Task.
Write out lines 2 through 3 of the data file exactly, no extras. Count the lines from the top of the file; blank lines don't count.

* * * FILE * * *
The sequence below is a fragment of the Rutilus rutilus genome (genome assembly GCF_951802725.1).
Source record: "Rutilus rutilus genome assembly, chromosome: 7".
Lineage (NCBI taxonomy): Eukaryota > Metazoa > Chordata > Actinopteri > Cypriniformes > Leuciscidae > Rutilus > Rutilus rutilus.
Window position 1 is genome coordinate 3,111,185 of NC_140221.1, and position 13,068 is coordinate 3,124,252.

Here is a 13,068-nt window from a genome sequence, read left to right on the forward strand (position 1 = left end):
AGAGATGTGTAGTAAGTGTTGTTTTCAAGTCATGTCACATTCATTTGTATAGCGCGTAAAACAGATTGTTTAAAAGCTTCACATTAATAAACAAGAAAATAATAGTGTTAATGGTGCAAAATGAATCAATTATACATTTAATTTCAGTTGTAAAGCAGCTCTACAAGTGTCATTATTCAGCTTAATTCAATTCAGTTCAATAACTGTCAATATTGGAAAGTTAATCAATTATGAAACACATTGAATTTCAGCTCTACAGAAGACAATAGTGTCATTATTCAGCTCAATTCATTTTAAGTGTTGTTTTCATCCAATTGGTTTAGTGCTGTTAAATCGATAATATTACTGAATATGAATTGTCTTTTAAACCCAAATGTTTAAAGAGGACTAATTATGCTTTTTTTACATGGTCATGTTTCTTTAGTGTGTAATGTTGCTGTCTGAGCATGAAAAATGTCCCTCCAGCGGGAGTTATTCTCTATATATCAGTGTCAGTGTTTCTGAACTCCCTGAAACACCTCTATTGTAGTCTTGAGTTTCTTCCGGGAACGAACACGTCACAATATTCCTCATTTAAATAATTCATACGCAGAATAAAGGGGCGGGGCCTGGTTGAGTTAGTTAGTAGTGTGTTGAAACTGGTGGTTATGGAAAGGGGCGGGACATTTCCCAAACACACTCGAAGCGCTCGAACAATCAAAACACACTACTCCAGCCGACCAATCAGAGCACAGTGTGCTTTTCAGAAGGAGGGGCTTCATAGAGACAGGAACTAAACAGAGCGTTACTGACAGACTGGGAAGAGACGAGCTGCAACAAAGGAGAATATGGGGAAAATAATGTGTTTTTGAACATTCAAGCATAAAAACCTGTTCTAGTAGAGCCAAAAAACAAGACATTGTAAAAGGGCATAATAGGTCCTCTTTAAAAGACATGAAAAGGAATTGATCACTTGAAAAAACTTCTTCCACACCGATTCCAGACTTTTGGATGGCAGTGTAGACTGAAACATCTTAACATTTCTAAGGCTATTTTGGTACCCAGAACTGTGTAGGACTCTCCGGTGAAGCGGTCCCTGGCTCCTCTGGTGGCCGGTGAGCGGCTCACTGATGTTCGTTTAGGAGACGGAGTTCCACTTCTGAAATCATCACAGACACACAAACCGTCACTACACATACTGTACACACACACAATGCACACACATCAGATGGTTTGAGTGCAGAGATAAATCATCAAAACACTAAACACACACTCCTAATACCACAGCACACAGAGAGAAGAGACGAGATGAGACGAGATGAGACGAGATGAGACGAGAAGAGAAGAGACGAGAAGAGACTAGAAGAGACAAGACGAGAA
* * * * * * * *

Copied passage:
Source record: "Rutilus rutilus genome assembly, chromosome: 7".
Lineage (NCBI taxonomy): Eukaryota > Metazoa > Chordata > Actinopteri > Cypriniformes > Leuciscidae > Rutilus > Rutilus rutilus.